In today’s political climate, it seems important new stories break every day. It is also without much surprise that people are now more worried than ever by the frequent reports. As noted by story editor Nitsuh Abebe in April in The New York Times, the past year has seen the growth of a collective sense of political anxiety among Americans who were concerned by the outcome of the United States’ 2016 presidential election.
“As the campaign entered its alarming final weeks, therapists reported widespread ‘election anxiety,’” Abebe wrote. “After its conclusion, just ‘Trump anxiety.’”
Considering the number of American students at McGill, 11.3 per cent of the entering class of 2016 alone, residual anxiety from the U.S. election has kept the campus on edge since last November. McGill also faced no shortage of its own controversial news stories, from reports of sexual violence among members of the SSMU leadership, to the resignation of Andrew Potter.
For U2 Arts student Shereen Elaidi, all of the negative news has pessimistically shifted her worldview, to the point where she claims to be less affected by reports of cataclysmic events than she once was.
“I think the news has impacted my life in a negative way,” Elaidi said. “It makes me angry to see the world full of hate and ignorance, and while I think I’ve gotten numb to [negative stories] because such awful news is so frequent, [before 2016] it would cause me to get upset.”
According to a 1997 study published by Dr. Graham C. L. Davey in Psychology Today, a person’s underlying worries and anxieties can be exacerbated by watching negative reports. With the aid of social media, negative stories pertaining to McGill and the world seem to spread faster than ever.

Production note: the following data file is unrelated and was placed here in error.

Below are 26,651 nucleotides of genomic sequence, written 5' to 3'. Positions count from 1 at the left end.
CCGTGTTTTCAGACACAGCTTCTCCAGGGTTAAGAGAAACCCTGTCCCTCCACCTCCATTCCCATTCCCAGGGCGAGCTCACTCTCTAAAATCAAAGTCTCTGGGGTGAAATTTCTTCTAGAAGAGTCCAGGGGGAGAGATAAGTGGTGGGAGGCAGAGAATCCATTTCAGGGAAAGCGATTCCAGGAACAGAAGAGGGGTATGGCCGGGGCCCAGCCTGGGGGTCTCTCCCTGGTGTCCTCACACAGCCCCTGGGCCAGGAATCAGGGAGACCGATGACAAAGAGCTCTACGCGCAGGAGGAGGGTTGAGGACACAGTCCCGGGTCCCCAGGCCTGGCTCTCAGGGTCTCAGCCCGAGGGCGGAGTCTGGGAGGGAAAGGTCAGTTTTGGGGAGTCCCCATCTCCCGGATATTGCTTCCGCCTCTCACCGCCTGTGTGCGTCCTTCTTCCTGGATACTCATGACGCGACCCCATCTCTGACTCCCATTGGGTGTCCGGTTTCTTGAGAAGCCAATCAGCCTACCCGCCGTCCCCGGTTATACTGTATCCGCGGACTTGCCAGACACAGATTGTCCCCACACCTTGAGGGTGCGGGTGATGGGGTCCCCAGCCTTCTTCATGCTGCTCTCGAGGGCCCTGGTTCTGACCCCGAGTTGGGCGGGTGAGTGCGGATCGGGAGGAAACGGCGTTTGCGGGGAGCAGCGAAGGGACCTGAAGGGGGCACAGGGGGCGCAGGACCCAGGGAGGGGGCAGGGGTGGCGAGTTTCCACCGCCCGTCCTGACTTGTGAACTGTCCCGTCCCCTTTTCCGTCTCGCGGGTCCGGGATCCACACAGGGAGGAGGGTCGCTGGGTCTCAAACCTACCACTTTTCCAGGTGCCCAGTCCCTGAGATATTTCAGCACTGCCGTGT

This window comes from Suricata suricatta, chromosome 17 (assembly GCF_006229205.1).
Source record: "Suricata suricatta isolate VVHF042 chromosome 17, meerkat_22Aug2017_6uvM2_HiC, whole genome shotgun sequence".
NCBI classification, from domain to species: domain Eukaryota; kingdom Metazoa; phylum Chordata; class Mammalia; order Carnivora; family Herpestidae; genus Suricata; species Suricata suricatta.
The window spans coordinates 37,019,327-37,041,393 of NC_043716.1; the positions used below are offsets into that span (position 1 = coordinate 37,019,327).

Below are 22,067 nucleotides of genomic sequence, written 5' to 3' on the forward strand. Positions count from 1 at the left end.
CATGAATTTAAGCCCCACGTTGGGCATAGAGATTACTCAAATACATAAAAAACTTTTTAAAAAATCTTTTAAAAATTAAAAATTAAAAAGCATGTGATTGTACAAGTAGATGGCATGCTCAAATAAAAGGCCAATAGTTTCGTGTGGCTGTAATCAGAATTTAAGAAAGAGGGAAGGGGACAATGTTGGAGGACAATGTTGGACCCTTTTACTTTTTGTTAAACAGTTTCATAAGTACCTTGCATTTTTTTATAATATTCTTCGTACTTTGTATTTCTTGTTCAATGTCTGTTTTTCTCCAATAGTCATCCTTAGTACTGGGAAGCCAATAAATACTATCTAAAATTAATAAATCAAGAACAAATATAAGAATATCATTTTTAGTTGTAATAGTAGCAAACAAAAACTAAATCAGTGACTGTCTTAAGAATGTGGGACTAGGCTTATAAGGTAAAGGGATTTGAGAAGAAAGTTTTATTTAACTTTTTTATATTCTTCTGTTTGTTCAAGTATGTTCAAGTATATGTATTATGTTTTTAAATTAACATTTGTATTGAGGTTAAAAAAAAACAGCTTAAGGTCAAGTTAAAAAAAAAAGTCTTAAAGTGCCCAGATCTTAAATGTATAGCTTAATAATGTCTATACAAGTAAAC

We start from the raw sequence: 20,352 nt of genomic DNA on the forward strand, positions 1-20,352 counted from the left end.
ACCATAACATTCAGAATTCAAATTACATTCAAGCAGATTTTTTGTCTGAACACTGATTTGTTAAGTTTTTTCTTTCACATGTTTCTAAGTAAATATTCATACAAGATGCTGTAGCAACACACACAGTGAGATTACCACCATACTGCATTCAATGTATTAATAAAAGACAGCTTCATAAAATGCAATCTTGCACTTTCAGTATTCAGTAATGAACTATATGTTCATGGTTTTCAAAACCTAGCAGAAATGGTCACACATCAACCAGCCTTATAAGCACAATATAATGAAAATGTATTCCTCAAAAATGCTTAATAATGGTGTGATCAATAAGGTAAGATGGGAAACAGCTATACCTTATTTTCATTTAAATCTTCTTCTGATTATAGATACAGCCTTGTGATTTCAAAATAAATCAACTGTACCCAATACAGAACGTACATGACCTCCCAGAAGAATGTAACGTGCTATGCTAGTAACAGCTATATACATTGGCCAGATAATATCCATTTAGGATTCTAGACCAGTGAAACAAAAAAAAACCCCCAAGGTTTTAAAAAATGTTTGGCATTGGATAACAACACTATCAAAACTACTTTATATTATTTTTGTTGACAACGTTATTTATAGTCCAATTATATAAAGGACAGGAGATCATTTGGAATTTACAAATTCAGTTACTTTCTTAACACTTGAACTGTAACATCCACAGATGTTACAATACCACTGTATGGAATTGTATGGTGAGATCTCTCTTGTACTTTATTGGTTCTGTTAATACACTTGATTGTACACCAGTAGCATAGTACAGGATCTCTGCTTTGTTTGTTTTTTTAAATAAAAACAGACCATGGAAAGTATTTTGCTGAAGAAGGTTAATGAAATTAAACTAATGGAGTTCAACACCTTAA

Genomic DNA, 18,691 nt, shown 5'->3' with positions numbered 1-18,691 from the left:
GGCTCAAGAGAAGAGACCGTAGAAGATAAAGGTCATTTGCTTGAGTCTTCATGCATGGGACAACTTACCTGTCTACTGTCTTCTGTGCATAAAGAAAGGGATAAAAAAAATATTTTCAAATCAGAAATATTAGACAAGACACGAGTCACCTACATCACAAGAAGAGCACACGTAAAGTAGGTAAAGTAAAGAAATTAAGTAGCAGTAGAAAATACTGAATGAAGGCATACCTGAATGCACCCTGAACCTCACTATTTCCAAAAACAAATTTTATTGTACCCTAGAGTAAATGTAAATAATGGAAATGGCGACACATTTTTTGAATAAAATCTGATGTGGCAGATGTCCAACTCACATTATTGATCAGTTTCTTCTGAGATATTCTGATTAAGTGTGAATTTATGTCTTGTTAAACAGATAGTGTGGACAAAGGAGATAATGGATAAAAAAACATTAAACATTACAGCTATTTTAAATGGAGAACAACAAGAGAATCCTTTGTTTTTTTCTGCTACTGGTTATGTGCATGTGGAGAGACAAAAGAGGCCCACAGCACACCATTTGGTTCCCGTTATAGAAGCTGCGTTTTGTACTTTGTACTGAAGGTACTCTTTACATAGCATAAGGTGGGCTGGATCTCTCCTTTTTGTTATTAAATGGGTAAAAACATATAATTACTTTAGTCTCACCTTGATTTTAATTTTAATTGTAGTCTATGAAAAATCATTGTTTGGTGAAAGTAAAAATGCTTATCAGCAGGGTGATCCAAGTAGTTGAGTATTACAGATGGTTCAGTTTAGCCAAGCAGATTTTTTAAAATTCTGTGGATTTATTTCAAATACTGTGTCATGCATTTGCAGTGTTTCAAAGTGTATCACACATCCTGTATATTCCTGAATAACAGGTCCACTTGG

“We asked each participant to tell us what their main worry was at the time, and we then asked them to think about this worry during a structured interview,” Dr. Davey wrote. “We found that those people who had watched the negative news bulletin spent more time thinking and talking about their worry and were more likely to catastrophize their worry than other people.”
While acknowledging the impact anxiety has on a person, U1 Arts student Damian Arteca believes paying attention to reports is nevertheless important, even if most of them are negative.
“It could become problematic if the state censored media [that it] deemed anxiety-causing, which [would result] in misinformed citizens,” Arteca said. “Possible solutions may include trigger warnings, but I believe the end result should be overcoming anxiety.”
Although it might seem impossible for some to not worry about alarming news events, there are solutions to the problem of news-related anxiety, too. First and foremost, both Dr. Davey and Arteca cite the importance of seeking medical help for anxiety and related disorders, if it affects one’s mood at all times, or impedes one’s ability to function on a daily basis. At McGill, students can seek help regarding anxiety and related conditions through McGill’s Counselling and Mental Health Service.
Additionally, there are ways to limit time spent on potentially stress-causing websites, while still allowing oneself to stay informed. One tool to facilitate this digital escape is StayFocusd, a Google Chrome extension that enables its users to allocate the amount of time allowed on specific websites each day. This can help significantly cut down on mindless scrolling through news and social media sites, thus lowering users’ levels of anxiety.
Looking for good news is also an option. If one wants to read about the highs rather than the lows, there are many resources on the internet that can help. For example, GoodNewsNetwork, which provides positive news stories, and Facebook groups like ‘protect this wholesome content’ can give students a break from negative news stories.
The past year has brought major world changes, and a new presidential era has threatened many people’s outlook on the world, so it is understandable that people are more affected by breaking news. Nevertheless, there are a variety of avenues that media consumers can take to avoid letting news anxiety negatively affect their lives for the next four years and beyond; they can follow different avenues to not let it get the best of them.